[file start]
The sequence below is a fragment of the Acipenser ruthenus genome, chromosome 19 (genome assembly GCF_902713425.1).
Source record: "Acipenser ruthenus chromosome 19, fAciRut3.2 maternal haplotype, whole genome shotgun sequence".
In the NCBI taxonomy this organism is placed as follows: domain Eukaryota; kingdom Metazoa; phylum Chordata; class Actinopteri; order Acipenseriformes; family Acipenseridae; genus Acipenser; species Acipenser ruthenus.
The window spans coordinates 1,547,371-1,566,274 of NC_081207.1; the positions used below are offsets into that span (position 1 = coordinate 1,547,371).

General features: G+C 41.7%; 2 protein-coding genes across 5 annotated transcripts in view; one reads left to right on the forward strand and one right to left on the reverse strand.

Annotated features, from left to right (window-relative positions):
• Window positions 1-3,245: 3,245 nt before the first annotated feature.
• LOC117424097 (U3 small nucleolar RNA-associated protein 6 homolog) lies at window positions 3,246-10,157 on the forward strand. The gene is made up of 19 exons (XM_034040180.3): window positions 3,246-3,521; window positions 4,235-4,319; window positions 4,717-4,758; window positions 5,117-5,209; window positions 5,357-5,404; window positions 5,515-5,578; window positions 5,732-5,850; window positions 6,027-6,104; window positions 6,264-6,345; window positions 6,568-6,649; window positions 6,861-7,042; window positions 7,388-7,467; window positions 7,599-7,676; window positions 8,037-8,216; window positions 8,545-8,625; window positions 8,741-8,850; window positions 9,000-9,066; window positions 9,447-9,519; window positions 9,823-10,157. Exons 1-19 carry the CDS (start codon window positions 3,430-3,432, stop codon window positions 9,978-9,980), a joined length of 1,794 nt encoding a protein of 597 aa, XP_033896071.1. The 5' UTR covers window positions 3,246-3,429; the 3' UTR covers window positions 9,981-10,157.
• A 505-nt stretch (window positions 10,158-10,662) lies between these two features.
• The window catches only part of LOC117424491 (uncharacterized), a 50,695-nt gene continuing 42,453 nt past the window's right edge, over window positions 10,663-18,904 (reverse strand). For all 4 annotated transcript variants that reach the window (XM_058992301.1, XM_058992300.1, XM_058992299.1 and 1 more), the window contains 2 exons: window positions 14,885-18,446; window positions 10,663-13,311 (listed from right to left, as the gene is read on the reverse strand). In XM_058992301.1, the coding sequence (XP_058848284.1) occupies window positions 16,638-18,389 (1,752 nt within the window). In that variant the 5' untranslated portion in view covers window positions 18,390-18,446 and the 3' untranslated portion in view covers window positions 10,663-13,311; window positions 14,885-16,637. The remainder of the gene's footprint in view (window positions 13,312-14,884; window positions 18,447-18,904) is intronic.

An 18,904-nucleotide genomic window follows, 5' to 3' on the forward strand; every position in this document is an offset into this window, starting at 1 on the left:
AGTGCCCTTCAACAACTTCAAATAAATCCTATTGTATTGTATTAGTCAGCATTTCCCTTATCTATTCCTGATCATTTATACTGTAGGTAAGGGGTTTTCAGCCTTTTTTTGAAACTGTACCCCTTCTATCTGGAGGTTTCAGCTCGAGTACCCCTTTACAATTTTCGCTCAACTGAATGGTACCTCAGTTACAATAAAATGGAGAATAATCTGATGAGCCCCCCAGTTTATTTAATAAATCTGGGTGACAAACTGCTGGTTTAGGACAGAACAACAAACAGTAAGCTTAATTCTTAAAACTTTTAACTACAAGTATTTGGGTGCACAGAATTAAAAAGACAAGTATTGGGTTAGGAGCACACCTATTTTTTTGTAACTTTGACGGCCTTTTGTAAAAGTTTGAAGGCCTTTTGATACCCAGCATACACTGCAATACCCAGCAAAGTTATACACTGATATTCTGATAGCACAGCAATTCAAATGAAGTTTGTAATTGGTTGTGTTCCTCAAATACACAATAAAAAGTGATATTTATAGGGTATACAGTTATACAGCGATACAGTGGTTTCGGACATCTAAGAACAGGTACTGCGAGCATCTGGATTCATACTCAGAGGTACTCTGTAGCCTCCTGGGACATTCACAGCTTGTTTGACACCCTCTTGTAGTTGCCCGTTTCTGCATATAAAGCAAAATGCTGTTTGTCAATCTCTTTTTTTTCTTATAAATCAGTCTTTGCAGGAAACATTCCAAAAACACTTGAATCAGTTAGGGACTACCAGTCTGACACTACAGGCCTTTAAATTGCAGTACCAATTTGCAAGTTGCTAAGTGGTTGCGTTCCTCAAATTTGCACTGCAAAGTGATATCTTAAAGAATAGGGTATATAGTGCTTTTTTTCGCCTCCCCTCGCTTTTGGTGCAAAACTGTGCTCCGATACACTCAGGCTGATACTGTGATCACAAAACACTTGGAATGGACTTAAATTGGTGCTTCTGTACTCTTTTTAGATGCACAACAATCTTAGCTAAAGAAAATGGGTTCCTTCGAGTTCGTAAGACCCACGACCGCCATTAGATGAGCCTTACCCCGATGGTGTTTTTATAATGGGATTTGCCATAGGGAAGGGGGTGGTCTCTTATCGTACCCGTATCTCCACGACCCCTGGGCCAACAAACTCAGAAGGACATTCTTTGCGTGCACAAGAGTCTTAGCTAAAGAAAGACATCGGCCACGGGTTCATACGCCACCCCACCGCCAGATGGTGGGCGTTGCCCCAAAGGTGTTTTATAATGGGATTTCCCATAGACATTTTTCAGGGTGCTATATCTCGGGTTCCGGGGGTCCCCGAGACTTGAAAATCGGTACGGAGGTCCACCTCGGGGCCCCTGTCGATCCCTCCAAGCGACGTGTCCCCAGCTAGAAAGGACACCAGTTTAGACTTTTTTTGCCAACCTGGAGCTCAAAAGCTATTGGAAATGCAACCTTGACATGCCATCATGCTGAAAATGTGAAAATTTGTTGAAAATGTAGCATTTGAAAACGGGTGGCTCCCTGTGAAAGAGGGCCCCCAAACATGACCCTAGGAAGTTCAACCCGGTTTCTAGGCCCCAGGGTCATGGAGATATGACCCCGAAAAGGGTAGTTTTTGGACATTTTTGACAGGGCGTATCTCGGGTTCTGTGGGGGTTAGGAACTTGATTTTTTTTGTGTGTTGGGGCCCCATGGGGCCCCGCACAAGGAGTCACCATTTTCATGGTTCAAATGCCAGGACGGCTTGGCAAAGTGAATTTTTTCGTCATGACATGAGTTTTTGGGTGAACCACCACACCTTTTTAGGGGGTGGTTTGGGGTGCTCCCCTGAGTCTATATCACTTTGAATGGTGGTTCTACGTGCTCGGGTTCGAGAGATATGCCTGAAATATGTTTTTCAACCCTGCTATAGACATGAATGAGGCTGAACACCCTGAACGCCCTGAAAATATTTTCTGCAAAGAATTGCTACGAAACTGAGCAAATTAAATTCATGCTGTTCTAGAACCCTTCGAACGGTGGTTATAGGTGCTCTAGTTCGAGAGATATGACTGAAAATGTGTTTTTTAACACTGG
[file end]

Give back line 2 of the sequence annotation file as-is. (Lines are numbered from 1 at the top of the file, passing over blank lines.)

Source record: "Acipenser ruthenus chromosome 19, fAciRut3.2 maternal haplotype, whole genome shotgun sequence".